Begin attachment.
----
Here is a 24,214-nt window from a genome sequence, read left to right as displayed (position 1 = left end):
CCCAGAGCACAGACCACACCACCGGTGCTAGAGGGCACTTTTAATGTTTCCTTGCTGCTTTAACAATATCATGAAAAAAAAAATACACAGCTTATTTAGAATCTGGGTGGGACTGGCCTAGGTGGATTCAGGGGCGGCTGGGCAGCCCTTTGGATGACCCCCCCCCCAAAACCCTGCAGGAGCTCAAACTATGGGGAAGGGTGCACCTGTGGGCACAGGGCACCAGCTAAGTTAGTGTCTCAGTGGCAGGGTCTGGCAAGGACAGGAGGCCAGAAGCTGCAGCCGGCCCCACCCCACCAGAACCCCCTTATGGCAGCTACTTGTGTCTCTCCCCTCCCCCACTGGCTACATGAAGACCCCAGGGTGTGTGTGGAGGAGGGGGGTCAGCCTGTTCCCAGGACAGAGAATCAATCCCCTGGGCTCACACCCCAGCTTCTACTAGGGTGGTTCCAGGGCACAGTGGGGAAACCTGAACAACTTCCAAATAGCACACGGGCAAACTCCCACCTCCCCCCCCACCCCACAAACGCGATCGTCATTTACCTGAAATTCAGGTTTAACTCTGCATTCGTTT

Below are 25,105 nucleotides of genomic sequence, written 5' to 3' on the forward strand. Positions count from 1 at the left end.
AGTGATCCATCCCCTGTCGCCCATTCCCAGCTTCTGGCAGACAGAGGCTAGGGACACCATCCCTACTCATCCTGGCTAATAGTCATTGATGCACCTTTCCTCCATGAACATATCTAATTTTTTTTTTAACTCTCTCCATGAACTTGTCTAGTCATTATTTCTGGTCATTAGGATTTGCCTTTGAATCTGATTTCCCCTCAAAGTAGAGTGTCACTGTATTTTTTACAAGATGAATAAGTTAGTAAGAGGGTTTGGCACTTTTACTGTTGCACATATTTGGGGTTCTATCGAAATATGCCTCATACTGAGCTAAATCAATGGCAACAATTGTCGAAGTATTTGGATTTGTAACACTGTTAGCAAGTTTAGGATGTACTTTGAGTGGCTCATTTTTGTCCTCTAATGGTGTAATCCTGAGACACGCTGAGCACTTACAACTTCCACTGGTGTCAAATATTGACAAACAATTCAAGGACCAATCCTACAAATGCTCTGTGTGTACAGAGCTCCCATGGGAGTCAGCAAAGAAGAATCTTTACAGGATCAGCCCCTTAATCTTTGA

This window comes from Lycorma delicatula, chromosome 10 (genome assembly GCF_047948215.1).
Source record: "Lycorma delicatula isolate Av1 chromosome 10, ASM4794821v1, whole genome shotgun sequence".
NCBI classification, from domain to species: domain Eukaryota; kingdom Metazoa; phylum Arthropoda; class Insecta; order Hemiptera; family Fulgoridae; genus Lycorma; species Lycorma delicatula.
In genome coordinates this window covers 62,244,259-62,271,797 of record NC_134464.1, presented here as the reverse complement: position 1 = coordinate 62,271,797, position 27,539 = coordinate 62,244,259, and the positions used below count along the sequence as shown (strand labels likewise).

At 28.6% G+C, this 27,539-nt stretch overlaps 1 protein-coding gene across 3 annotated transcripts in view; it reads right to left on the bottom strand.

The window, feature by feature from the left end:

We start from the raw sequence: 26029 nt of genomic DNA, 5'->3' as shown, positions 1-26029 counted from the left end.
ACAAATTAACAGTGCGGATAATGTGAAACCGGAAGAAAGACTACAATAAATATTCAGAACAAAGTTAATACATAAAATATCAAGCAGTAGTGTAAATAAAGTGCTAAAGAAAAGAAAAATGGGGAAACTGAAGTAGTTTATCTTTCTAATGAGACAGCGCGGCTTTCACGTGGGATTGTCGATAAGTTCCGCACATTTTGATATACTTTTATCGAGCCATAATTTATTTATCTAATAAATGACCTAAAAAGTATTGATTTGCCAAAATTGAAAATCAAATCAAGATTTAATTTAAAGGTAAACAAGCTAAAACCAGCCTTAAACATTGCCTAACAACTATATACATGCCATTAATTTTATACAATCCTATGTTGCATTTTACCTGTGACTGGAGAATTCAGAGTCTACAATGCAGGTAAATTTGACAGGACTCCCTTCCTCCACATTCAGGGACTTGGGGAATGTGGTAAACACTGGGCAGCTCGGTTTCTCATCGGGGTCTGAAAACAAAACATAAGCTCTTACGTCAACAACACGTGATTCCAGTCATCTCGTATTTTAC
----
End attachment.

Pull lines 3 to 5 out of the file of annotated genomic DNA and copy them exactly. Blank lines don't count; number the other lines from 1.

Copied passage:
Below are 25,105 nucleotides of genomic sequence, written 5' to 3' on the forward strand. Positions count from 1 at the left end.
AGTGATCCATCCCCTGTCGCCCATTCCCAGCTTCTGGCAGACAGAGGCTAGGGACACCATCCCTACTCATCCTGGCTAATAGTCATTGATGCACCTTTCCTCCATGAACATATCTAATTTTTTTTTTAACTCTCTCCATGAACTTGTCTAGTCATTATTTCTGGTCATTAGGATTTGCCTTTGAATCTGATTTCCCCTCAAAGTAGAGTGTCACTGTATTTTTTACAAGATGAATAAGTTAGTAAGAGGGTTTGGCACTTTTACTGTTGCACATATTTGGGGTTCTATCGAAATATGCCTCATACTGAGCTAAATCAATGGCAACAATTGTCGAAGTATTTGGATTTGTAACACTGTTAGCAAGTTTAGGATGTACTTTGAGTGGCTCATTTTTGTCCTCTAATGGTGTAATCCTGAGACACGCTGAGCACTTACAACTTCCACTGGTGTCAAATATTGACAAACAATTCAAGGACCAATCCTACAAATGCTCTGTGTGTACAGAGCTCCCATGGGAGTCAGCAAAGAAGAATCTTTACAGGATCAGCCCCTTAATCTTTGA

This window comes from Lycorma delicatula, chromosome 10 (genome assembly GCF_047948215.1).